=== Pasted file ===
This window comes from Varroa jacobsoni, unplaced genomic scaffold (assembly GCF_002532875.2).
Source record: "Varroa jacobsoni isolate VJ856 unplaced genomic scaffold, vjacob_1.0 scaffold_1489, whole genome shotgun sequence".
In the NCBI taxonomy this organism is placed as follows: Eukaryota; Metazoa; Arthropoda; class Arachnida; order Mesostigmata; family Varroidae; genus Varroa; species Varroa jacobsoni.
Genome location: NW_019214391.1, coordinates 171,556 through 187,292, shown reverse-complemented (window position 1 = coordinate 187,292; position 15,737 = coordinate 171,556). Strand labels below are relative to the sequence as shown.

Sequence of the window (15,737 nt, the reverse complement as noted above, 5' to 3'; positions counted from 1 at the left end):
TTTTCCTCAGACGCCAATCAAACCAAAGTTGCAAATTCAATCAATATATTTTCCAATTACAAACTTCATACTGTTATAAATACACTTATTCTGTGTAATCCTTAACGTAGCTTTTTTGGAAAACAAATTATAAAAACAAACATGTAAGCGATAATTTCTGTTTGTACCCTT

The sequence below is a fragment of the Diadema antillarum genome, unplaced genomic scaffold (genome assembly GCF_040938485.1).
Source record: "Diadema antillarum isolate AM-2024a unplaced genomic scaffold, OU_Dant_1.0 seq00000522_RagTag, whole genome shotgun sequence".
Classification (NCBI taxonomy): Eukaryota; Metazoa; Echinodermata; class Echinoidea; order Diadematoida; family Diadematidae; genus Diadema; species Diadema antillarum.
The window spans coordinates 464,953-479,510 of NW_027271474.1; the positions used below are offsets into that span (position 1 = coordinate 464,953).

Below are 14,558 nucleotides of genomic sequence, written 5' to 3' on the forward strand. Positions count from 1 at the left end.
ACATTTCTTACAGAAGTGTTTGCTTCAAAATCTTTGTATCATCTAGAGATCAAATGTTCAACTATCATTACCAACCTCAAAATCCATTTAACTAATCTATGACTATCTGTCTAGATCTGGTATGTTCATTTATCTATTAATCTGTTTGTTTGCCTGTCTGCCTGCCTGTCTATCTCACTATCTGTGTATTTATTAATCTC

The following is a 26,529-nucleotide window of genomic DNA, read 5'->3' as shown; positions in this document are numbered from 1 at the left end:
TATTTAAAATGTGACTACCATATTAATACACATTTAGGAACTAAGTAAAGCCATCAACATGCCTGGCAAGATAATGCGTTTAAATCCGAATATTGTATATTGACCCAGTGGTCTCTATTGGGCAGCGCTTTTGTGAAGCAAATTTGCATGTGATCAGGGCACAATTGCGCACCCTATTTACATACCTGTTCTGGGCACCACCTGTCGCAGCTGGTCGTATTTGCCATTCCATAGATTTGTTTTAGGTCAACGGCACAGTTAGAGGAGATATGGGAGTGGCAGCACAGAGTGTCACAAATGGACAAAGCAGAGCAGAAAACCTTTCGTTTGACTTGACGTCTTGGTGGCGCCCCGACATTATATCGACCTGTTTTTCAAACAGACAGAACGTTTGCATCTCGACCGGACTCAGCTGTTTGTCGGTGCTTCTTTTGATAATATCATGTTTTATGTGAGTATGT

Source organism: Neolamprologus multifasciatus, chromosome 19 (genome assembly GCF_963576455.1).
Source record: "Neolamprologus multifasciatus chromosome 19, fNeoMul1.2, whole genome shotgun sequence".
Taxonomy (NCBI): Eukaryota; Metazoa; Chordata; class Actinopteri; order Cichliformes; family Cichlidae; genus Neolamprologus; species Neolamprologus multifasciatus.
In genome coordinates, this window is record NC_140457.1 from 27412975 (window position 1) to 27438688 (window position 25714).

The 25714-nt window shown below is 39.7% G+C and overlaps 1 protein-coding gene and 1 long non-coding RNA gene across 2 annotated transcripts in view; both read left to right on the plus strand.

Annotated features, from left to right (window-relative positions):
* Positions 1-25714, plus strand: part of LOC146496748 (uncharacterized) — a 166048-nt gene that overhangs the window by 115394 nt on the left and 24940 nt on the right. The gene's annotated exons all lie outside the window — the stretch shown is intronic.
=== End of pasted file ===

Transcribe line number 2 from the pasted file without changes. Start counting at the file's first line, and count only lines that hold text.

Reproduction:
Source record: "Varroa jacobsoni isolate VJ856 unplaced genomic scaffold, vjacob_1.0 scaffold_1489, whole genome shotgun sequence".